Note: Cannabis (marijuana) is not approved by the Food and Drug Administration (FDA) to treat cancer or its side effects. At this time, there are two drugs approved by the FDA that contain man-made forms of cannabinoids (compounds found in the marijuana plant). These drugs are intended for cancer patients who experience nausea and vomiting due to chemotherapy.

Cannabis can be used in different forms. Smoked marijuana releases toxins and carcinogens that can harm the lungs and cardiovascular system.
What forms of cannabis are considered safer to use medically?

Dr. Worster: There is increased evidence that smoking/inhaling cannabis causes both pulmonary and cardiac concerns. I avoid recommending that people smoke cannabis. Other forms such as capsules, gummies, tinctures, and inhalers are much safer.

What are the potential risks of using cannabis products for cancer symptom relief?

Dr. Worster: Cannabis can be complicated. Most people are unaware of the products, doses, and times of use that can best address their symptoms, safely align with other medications in use, and fit their daily schedule.

Misuse can also create serious problems. Cannabis hyperemesis (frequent vomiting) has been shown to occur in over 33% of people who use cannabis over 20 times in a month.

Over a period of 12 months, 30% of regular cannabis users are at risk of developing a cannabis use disorder, meaning that their cannabis use has a persistent negative impact on their health, work, and/or social life. Patients need expert guidance in order to responsibly and efficiently identify a care regimen. It often takes weeks or even months to determine an effective treatment dose and form to improve uncontrolled symptoms. Such delays are unacceptable, especially when suffering is acute.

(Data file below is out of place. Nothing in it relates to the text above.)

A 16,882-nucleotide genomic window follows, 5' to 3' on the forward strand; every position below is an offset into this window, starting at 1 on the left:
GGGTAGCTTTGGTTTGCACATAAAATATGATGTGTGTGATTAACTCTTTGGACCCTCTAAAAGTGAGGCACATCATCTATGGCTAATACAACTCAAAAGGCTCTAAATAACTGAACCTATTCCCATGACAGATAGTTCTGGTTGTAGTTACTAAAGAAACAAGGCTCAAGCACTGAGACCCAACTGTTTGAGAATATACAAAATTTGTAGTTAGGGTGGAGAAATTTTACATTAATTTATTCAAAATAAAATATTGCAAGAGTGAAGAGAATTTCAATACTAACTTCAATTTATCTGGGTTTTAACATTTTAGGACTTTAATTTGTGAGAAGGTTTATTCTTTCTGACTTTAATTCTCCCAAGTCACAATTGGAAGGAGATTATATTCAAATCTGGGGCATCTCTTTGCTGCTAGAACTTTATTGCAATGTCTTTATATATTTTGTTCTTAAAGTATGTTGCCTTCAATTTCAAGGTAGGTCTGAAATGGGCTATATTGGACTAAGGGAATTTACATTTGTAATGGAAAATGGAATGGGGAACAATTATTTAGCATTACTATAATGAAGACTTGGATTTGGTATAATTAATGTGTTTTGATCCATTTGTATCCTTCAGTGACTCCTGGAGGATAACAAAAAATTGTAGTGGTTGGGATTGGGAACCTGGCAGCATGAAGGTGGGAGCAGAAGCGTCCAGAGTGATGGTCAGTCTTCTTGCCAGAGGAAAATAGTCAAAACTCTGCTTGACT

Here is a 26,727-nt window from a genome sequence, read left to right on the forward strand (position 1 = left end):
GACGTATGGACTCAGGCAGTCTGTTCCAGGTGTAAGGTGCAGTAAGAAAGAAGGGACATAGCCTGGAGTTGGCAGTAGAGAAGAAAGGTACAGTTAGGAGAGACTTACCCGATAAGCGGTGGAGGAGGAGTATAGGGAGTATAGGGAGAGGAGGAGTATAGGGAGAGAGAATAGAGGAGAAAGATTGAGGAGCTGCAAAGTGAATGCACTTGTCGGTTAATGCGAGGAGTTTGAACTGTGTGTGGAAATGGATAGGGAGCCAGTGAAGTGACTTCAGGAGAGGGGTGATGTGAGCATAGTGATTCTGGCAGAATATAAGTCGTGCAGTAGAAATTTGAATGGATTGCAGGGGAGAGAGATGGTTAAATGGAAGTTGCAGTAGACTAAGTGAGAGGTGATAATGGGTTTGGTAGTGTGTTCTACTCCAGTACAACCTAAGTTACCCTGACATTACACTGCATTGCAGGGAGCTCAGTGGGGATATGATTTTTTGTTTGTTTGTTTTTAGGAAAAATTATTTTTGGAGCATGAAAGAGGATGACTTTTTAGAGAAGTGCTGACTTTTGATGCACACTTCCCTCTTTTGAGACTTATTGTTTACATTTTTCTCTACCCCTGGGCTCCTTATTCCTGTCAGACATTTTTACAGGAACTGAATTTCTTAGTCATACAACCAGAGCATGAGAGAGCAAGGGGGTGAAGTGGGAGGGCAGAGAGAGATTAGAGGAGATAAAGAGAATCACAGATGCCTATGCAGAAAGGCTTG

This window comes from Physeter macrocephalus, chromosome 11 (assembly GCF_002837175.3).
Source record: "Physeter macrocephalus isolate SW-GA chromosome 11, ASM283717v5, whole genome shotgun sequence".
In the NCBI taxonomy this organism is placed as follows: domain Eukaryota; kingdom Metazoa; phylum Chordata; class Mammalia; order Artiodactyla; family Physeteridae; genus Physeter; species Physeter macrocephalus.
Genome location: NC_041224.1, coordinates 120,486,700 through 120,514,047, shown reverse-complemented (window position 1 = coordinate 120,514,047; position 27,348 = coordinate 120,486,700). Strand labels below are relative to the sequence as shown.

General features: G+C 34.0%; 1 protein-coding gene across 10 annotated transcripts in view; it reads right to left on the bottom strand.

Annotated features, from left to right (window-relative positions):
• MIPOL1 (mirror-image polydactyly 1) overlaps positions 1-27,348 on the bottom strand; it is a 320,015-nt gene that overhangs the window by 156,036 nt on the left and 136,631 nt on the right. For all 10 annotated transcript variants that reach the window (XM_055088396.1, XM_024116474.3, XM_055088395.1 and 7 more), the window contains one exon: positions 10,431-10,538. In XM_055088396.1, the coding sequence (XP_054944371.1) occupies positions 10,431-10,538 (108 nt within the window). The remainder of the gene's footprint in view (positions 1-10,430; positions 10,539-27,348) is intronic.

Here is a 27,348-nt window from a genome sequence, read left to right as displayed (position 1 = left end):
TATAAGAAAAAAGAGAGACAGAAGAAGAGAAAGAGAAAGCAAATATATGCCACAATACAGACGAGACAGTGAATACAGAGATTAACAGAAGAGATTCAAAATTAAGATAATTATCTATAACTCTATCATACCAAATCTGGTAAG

What are some common cancer symptoms and treatment side effects that cannabis may help relieve?

Dr. Worster: There is good evidence that cannabis can help with pain and, in some cases, can help reduce or prevent neuropathic pain. It may also provide real relief from chemotherapy-induced nausea and vomiting and improve appetite. CBD can help with anxiety. Relief from any of these symptoms may also lead to improved sleep quality.

Can cannabis interact with cancer treatments, and in what ways?

Dr. Worster: There is some concern that cannabis can have an impact on reducing your immune response, which is helpful for alleviating discomfort associated with things like osteoarthritis and low back pain, but it may affect how immunotherapy (or immune checkpoint inhibitors ICI) works in your body. While this information is based on limited case-report type studies, it is important to have a conversation with your oncologist about cannabis if you are on any form of immunotherapy.

Are there certain types that are better to use than others when you are in treatment?

Dr. Worster: This is a very personalized question, like what type of pain medication and dosing do you need or what antidepressant will work best in your body. This exemplifies why good guidance for cannabis is needed.

Are there situations when someone should not consider using cannabis to relieve cancer symptoms and side effects?